During the past decades, genetic association studies and genome-wide association studies have focused on the identification and characterization of genetic polymorphisms that may increase the susceptibility to CHD in the presence of one or more risk factors and in specific ethnic groups and/or populations [12–19]. The highly implicated risk factors for CHD pathogenesis are increased levels of cholesterol and low-density lipoproteins (LDL) and/or decreased levels of high-density lipoproteins (HDL). Lipids are well known to play a major role in the development of type 2 diabetes mellitus (T2DM), obesity, and hypertension, collectively known as the metabolic syndrome that subsequently could result in heart disease. Therefore, it is important to characterize genes responsible for lipid transport and metabolism including the Apolipoprotein family. Mutations in these polymorphic genes may alter the protein function thereby affecting the transport and metabolism of lipoproteins. Such variants may also interact with common risk factors leading to atherosclerosis and consequently to the manifestation of CHD. One of these genes is APOB.
There are two forms of the ApoB protein, apoB-100 and apoB-48, resulting from tissue-specific alternative splicing. ApoB-100 consists of 4560/4563-amino acids including a 27-residue signal sequence. The mature protein forms part of chylomicrons and very low-density lipoproteins (VLDL) that are synthesized during lipoprotein metabolism; in addition, it contains the binding site for the uptake of LDL by its receptor . The human APOB gene, localized to chromosome 2p23-24, is 43 Kb comprising 29 exons and 28 introns . Numerous polymorphisms at the APOB gene locus have been reported and studied [19, 22–26]. One commonly studied polymorphism is an insertion/deletion variant (rs11279109) within the promoter region coding for the signal peptide. There are two common alleles: an insertion allele (I, sp27) which codes for the 27-amino acid signal peptide and a deletion allele (D, sp24) which codes for the 24-amino acid signal peptide lacking the hydrophobic leucine-alanine-leucine residues . The most commonly reported genotype is II with variable frequencies in different populations [28–31].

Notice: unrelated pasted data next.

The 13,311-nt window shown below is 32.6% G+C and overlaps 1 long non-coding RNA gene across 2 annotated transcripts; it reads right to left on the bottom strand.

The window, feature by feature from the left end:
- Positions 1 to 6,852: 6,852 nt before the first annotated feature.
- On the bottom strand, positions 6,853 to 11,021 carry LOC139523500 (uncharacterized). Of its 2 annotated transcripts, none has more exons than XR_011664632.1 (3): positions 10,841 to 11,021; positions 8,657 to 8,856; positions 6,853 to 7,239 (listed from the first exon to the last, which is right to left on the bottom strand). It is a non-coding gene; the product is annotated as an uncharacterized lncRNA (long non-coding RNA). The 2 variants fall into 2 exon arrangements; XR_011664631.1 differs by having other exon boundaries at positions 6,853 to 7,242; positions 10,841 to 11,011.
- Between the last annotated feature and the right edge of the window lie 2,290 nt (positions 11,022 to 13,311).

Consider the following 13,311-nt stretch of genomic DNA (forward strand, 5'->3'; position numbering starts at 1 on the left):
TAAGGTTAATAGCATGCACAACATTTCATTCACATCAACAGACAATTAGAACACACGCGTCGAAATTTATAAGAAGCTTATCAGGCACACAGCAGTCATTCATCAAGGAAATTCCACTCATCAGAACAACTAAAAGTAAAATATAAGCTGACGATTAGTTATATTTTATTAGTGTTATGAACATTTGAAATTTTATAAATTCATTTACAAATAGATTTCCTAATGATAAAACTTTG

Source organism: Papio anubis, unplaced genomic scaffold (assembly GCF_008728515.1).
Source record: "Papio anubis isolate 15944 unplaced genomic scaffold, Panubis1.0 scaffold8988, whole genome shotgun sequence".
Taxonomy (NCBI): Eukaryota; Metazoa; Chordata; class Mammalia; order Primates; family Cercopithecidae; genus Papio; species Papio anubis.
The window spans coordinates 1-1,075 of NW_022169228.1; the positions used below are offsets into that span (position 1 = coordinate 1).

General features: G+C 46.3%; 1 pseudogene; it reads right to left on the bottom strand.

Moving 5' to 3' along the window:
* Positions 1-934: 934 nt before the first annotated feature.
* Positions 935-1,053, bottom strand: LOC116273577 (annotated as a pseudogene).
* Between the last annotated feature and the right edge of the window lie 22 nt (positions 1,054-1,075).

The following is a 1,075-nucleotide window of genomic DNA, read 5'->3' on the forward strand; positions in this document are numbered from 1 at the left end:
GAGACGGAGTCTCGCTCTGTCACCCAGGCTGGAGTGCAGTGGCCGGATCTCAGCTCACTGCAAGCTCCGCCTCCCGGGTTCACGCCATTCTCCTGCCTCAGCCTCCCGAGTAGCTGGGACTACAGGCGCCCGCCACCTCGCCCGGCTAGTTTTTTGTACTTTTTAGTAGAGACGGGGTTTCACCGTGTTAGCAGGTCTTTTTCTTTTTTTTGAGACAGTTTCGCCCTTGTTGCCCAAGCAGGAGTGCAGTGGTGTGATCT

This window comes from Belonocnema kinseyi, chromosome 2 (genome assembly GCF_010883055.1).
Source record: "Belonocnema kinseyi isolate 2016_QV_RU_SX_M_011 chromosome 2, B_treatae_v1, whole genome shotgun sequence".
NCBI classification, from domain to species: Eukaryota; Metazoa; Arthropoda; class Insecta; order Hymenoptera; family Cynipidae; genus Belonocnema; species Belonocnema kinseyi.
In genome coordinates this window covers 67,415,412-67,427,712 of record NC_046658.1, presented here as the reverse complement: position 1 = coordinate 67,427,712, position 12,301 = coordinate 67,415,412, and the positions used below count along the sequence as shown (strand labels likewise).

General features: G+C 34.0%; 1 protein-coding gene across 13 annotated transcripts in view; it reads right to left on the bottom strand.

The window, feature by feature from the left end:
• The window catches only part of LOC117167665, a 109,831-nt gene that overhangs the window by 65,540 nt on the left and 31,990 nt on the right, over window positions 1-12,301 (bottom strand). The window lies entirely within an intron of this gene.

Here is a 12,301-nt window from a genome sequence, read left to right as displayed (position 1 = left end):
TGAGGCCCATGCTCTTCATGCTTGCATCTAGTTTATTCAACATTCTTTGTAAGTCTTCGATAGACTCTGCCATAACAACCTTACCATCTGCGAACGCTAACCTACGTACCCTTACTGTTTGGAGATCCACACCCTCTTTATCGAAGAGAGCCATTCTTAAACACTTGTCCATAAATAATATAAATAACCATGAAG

Conflicting results have been reported with regard to the association of this polymorphism with CHD, and very limited studies have been reported in the Kuwaiti population [8–10]. Therefore, this study aimed to analyze the genetic association of APOB rs11279109 with the increased risk of developing CHD. The Kuwaiti population is heterogeneous with two major ethnic groups, Arabs including Bedouin Arabs and Persians, while the rest are an admix . In this paper, genetic association of APOB rs11279109 with the increased risk to CHD in Kuwaiti Arabs is reported.